Core U.S. consumer prices rose by an expected 0.2 percent in September, but a year-on-year inflation index remained close to an 11-year high in a sign of persistent inflation risk, a government report showed on Monday.

Consumer spending and personal income also rose in the month.

The year-on-year rate of nonfood nonenergy inflation registered a strong 2.4 percent increase in September. However,it eased from a 2.5 percent gain in August, which was the biggest climb since April 1995.

Analysts were forecasting a 0.2 percent increase in the index for core personal consumption expenditures for September after the August figure came in at a 0.3 percent increase.

Just as the inflation figures were released, Federal Reserve Bank of Richmond President Jeffrey Lacker, speaking in Baltimore, said core inflation was running at an unacceptable rate on a long-term basis. Historically, the Fed's comfort level for annual core inflation has been in the 1 to 2 percent range.

The lone dissenter in recent Fed decisions to hold rates steady, Lacker said the inflation outlook was "discomforting".

"The economy is resilient enough right now to withstand further tightening," despite the slowdown in the housing market, Lacker said.

Overall inflation, as measured by a price index for consumer spending that includes food and energy, fell 0.3 percent in September after a 0.3 percent jump in August, the drop was largely attributed to falling gasoline prices.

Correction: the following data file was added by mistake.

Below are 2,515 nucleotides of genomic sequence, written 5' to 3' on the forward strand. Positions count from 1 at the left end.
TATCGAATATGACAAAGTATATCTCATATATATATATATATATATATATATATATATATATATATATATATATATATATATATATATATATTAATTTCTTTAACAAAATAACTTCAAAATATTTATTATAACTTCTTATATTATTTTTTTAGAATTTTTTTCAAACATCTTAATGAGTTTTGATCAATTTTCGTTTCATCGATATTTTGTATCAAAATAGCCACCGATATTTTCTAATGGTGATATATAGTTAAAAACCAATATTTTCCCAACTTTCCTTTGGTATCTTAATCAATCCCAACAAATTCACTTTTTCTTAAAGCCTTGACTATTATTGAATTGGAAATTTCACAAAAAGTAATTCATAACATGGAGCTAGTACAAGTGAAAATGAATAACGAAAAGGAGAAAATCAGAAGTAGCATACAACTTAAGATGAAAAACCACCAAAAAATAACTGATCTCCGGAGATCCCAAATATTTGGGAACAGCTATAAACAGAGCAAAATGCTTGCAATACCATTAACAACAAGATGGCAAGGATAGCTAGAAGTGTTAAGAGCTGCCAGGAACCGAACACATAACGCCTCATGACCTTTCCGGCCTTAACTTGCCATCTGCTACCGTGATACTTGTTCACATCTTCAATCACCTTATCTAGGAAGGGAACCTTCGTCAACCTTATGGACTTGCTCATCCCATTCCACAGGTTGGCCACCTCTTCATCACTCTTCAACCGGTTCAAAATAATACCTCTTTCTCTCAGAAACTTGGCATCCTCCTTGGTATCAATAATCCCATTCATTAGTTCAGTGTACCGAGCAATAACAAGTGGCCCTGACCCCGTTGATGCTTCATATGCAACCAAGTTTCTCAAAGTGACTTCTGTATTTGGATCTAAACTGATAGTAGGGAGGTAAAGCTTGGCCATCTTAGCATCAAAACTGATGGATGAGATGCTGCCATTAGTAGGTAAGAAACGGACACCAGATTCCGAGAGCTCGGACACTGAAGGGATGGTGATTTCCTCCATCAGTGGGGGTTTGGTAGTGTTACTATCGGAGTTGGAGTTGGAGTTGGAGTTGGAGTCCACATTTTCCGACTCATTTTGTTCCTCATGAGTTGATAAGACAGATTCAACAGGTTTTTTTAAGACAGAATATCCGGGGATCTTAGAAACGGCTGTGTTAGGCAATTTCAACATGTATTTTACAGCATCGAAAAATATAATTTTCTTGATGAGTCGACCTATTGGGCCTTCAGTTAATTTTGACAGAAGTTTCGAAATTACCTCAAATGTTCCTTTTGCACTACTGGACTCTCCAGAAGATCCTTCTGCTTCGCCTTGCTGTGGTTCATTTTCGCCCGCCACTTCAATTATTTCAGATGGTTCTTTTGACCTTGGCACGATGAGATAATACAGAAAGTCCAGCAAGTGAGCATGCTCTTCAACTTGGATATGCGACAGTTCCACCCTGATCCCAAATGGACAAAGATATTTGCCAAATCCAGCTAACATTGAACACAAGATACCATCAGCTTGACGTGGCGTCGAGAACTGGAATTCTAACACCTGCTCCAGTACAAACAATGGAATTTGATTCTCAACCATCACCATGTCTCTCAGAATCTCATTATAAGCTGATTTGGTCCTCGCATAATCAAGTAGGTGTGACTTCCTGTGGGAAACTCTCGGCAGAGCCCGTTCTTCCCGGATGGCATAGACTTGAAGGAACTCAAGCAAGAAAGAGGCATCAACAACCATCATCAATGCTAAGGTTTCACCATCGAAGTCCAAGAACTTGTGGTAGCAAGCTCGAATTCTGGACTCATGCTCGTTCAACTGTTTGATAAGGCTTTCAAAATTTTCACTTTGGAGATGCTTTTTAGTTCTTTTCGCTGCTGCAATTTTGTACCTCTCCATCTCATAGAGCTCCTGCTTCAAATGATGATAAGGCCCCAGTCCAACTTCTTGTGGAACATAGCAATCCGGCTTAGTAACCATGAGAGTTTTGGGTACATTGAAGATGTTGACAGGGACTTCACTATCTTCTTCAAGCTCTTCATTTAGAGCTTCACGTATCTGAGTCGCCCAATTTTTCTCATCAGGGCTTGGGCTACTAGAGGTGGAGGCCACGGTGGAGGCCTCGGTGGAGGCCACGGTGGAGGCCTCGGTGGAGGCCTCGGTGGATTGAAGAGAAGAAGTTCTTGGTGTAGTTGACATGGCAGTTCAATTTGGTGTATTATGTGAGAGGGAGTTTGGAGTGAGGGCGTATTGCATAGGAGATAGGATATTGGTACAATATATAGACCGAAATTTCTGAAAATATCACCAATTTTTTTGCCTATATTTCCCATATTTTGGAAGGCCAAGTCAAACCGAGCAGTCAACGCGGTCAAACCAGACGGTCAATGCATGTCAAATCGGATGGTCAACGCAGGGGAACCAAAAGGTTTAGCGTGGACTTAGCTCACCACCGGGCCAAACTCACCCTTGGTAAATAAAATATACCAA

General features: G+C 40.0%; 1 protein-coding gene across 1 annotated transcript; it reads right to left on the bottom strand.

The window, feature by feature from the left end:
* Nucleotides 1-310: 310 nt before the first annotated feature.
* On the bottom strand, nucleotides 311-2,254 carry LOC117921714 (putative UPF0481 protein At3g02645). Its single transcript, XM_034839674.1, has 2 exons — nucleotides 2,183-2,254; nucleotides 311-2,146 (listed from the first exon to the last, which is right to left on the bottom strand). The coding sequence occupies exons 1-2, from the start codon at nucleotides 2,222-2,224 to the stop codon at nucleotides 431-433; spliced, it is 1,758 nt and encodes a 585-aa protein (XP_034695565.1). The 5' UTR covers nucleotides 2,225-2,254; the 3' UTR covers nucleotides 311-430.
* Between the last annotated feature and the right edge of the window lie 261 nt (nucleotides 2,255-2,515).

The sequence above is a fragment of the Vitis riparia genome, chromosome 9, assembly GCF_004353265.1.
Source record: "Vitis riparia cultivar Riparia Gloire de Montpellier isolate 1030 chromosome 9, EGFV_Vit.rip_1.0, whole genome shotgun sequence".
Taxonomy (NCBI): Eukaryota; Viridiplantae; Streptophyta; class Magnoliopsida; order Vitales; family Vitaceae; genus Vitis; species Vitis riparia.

U.S. Treasury debt prices, reacting as much to Lacker's comments as the consumer price data, held steady at higher levels, while the dollar edged lower against the euro but was slightly higher against the yen.

Investors for weeks have been trying to gauge when the Fed is likely to begin cutting rates again.

"The PCE numbers show and Lacker shows that this obsession with a rate cut is very premature," said Lara Rhame, senior currency strategist with Credit Suisse in New York.

Inflation-adjusted spending rose by 0.4 percent after a surprise fall of 0.1 percent in August. Analysts were expecting a 0.2 percent gain in this measure for September.

Personal income rose by 0.5 percent in September, ahead of analysts' forecasts of a 0.3 percent gain after it rose by an upwardly revised 0.4 percent in August.

Wages and salaries increased 0.5 percent after a 0.2 percent rise in August. The personal saving rate as a percentage of disposable personal income improved to a negative 0.2 percent from negative 0.5 percent the month before, but it was nevertheless the 18th consecutive negative reading in that category.